This picture is of a house in a suburb of inner west Sydney, NSW, Australia, called Five Dock. The Wikipedia entry says Five Dock is about 10 ks from the centre of Sydney, which, weirdly, is the same distance my own suburb is from the centre of Vancouver. This is the house where my grandfather died on the 2nd April 1952. My father would have been around 91/2 years old.   At death, my grandfather is listed as an “Advertising Manager”.

 

One of the things that is so frustating about going back into the past of an ordinary family is only having certificates and newspaper announcements to go by.  We don’t have someone writing history books about us.  Photos help, but none of it can really tell you what it was like to be there that day in 1952, tell you how they spoke to each other, what she said, what he said.   They must have known he was slowly dying.     He hadn’t been allowed to go to war because of his ‘weak heart’.   I don’t know how long he was gradually failing, or what words were said between them.   Dying at home speaks of a different time.   I know that the kids weren’t involved, didn’t really know. That too, speaks of different time – of sending children away, keeping them safe from reality.

 

What I can piece together – imagine – is the Five Dock of that time and get hints as to who they were. That’s how I try and figure it out, by seeing what was around them and what choice were made and making inferences from those. Here’s what I can figure: even though he was a man in management, they chose to live in a distinctly working-class suburb. This is post-war Sydney, and thousands of immigrants were arriving from war-destroyed Europe: Italians, Greeks, Jews, Poles, Germans, to fill an Australia desperate for labour.   Many Italians had settled in Five Dock, which meant they would have been surrounded by a distinctly Italian, Catholic presence, very different to New Zealand.  Weirdly, I live in a very similar neighbourhood now in Vancouver.  Five Dock is to me a very telling choice. It speaks of people who aren’t really interested in climbling a social ladder, who choose to be with other unpretentious people. However, there was another decision they made that seemed to be at odds with this: they chose to send their son to a private, Anglican day school: Trinity grammar. Perhaps they were not so sanguine about the public schools in Five Dock, and wanted to make sure their children stayed in touch with their Anglican roots.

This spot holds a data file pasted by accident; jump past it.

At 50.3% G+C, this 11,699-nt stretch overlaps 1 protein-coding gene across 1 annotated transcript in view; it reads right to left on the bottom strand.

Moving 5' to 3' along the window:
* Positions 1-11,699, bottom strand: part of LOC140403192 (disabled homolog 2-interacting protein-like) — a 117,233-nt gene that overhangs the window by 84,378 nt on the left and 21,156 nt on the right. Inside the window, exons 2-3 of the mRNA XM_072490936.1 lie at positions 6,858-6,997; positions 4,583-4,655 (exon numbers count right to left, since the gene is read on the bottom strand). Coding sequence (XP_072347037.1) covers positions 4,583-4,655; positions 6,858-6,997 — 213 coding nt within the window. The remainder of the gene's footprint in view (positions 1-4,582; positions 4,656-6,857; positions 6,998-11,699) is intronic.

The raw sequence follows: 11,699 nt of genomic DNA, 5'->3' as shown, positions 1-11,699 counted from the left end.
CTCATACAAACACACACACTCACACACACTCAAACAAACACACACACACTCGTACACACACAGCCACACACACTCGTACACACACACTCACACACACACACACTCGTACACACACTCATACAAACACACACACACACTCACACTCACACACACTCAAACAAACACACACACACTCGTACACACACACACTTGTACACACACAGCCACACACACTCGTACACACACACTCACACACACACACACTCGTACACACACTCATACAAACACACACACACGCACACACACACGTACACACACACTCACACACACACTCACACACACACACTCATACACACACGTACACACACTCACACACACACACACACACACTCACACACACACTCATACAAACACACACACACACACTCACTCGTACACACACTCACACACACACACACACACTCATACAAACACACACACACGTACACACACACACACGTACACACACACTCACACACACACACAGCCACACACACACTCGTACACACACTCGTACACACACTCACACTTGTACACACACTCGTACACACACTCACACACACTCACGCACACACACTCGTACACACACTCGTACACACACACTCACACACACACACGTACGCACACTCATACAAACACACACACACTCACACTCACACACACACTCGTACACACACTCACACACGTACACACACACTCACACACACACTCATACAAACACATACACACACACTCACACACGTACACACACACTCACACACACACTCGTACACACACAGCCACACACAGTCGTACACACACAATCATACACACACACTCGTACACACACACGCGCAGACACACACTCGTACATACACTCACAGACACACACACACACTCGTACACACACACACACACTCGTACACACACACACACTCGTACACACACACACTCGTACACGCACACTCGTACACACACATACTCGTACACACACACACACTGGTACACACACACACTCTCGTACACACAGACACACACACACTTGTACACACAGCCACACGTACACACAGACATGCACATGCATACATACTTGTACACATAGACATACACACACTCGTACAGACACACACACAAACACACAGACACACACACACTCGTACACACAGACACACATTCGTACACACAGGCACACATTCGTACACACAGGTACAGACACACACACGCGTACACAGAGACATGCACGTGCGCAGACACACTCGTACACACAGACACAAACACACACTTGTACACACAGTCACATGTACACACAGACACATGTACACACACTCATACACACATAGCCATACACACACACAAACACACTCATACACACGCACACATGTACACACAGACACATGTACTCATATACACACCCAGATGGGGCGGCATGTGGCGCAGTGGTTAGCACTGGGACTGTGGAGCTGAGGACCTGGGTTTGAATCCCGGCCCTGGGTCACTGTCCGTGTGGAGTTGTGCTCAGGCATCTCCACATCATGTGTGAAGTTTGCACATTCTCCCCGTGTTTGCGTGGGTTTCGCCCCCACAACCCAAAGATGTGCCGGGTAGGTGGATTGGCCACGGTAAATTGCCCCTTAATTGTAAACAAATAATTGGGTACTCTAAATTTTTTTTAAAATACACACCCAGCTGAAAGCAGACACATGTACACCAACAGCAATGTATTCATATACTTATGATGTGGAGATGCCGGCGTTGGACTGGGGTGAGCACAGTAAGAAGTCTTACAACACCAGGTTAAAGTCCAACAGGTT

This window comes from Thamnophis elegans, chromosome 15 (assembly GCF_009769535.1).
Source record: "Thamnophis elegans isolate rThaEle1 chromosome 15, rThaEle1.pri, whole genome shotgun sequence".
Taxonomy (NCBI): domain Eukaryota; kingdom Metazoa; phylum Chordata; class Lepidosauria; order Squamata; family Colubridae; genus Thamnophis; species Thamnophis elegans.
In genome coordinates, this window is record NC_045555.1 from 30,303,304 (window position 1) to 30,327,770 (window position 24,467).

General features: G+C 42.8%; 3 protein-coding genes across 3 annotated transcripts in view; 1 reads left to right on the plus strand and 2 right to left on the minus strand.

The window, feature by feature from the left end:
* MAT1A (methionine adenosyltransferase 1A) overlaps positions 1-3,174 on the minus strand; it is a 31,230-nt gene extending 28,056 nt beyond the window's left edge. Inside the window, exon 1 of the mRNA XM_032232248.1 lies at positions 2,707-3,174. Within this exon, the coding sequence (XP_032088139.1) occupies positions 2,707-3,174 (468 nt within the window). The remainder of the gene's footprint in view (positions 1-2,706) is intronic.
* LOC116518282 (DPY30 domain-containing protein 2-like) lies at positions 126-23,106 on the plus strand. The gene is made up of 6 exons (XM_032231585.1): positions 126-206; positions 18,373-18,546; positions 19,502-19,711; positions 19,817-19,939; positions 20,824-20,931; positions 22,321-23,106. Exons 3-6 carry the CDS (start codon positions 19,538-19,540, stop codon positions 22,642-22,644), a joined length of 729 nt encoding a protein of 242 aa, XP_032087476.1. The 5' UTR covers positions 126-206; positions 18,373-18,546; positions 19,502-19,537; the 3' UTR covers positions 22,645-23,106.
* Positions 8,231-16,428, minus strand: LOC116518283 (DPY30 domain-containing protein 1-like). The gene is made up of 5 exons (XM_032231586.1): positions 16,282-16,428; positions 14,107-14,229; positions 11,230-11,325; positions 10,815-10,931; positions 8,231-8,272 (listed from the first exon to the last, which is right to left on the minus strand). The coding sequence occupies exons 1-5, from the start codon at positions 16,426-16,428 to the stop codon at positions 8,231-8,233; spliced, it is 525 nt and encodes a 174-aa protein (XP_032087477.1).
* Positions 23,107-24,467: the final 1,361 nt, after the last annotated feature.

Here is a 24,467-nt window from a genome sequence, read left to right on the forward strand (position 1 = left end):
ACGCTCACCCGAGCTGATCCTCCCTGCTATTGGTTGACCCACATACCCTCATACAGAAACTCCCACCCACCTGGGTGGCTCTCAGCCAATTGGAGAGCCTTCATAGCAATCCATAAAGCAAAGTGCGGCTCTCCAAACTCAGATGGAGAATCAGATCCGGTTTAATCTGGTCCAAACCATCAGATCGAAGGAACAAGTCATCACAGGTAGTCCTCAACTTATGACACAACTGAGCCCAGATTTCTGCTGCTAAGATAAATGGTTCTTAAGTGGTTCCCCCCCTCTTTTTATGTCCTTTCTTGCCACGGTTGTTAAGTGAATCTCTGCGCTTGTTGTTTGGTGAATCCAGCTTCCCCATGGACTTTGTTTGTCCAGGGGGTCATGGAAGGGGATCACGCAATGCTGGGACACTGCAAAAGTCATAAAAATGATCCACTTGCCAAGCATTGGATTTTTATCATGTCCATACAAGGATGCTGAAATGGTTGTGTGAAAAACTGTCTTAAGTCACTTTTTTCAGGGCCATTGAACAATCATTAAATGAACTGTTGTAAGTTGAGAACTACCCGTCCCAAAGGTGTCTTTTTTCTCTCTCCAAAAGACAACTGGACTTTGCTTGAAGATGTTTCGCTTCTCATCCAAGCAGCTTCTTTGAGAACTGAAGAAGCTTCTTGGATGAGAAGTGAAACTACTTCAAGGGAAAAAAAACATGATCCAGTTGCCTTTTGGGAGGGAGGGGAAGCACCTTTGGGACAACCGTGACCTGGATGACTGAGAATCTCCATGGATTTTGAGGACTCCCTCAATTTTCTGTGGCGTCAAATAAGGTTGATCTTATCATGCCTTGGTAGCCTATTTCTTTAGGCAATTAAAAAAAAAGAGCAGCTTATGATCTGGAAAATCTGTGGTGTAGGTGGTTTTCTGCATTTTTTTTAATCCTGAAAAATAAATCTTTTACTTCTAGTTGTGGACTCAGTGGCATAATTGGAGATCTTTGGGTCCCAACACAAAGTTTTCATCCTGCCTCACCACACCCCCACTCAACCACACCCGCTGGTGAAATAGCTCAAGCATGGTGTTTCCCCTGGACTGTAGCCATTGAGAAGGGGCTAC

Back to that day. April is a cooler month. It’s Autumn. The worst of the summer humidity has passed, and those trees that feel it start to lose their leaves. From what I remember of Sydney it’s not particularly green, and I imagine after the summer the lawns would have been parched and brown. The heat radiates off the concrete and the brown brick houses, but luckily, the house was close enough to the water that it would have caught sea breezes from the harbour. I imagine the windows open the day he died, allowing that breeze in.

 

That he died in NSW, Australia somehow completes a circle, because Australia was the first place his family emigrated to and where his older sister was born. More on that later.

 

The big question this death leaves with me now is what effect it had on my father, that 9 and a half year old boy.   Very soon after my grandfather died the whole family returned to New Zealand, to the matriarchal and dysfunctional family headed up by my great grandmother.   This marriage had been my grandmother’s attempt to escape, marrying into a more sane family, leaving the past behind, but now she was forced to return home, taking her two children with her.  It was to change the trajectory of all their lives for the worse.

 

We know now trauma can effect the way brains develop, the way genes express. As an adult my father has struggled with mental illness and abusive behaviour. Of course there is no way to know for sure, but I wonder if this event was part of the catalyst for what came later.

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